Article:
Johny Lydon (née Rotten) used to end Sex Pistols concerts by sneering this question to the crowd: “Ever feel like you’ve been cheated?”
You might, if you spend eighty minutes watching the 1980 film Blank Generation, starring Richard Hell. One individual who’s in a position to have authority on the subject calls Blank Generation a “misbegotten” enterprise, and describes director Uli Lommel as an opportunistic, talentless hack of the lowest order.
The film starts future French superstar Carole Bouquet; she’s quite stunningly beautiful (and the film is beautifully shot) but she’s as wooden as a cigar store Indian. There’s virtually no chemistry between her and any of the film’s other actors. In fact, only two onscreen actors come off well in the film. Andy Warhol — who’s billed prominently in the feature despite being onscreen for a mere three-minute scene — “comports himself well” in the words of that aforementioned authority. Punk musician (and non-actor) Richard Hell, as the star of the film, actually exudes more realism, more authenticity, than all of the other players combined.
What’s amusing is that the authority to whom I’ve referred is none other than Hell himself. The DVD release of this pretentious claptrap of a film includes as its bonus material an up-close conversation with Hell, in which he relates his horrible experience of being associated with this monstrosity of a motion picture.
But wait! His disarming and candid demeanor is quite entertaining to behold as he mercilessly deconstructs the film, picking apart scenes as “stupid” and pointing out (correctly) that the film is completely disjointed, artificial, and full of scenes that represent little more than ideas (as opposed to fully-thought out story lines). More than once he marvels at a clip from the film, commenting, “What the f**k was that?”
One central scene in the film revolves around Hell’s character Billy riding in his car with Bouquet’s Nada (heavy-handed symbolism in the naming, much?) toward the beach. They argue whether or not to go, and ultimately don’t decide. In the commentary Hell observes that this lack of being able to decide whether to go to the beach, well, that’s how Lommel tells us viewers that Billy and Nada are “blank.” What is meant to be heavy and revelatory is instead silly and laughable.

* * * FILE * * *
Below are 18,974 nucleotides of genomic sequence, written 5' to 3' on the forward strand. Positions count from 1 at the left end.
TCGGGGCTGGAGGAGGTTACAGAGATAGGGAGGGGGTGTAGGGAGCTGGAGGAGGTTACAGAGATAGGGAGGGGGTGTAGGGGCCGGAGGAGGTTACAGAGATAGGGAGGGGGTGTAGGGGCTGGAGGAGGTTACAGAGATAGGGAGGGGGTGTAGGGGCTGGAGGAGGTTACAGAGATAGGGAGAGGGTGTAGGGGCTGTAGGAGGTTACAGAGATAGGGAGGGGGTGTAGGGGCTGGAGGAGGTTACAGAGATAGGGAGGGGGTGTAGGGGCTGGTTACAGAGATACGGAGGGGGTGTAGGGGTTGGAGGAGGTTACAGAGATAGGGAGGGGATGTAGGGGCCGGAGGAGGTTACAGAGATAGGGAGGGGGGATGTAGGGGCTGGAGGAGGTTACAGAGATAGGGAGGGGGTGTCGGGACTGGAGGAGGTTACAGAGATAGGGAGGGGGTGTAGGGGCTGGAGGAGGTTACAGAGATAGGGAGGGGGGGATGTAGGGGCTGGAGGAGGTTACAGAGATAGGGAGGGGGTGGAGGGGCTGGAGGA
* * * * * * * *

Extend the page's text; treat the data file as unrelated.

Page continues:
The thing is, because Hell is discussing this particular film, viewers must see the movie to follow and fully appreciate what he’s talking about. “Part of my shame is that my name is among the screenwriters,” Hell admits wryly in the 2009 interview. So while the Hell interview is well worth seeing, the price of admission is: watching the damn film first.
All that said, Blank Generation is not without its redeeming features (but it is, in Hell’s words, “irredeemable” overall). As he points out, it’s well shot (but badly edited). It does present some real shots of 1978 NYC (though they’re couched in ludicrous dialogue and action). And the film does capture Hell onstage at CBGBs with his band the Voidoids (featuring ace guitarist Robert Quine, drummer Marc Bell [later known as Marky Ramone] and guitarist Ivan Julian). Though even that is botched by the director: the song “Blank Generation” is heard in its entirety more than four times.
See the film so you can appreciate Hell’s interview. Truly, that interview is reason enough to buy this DVD.
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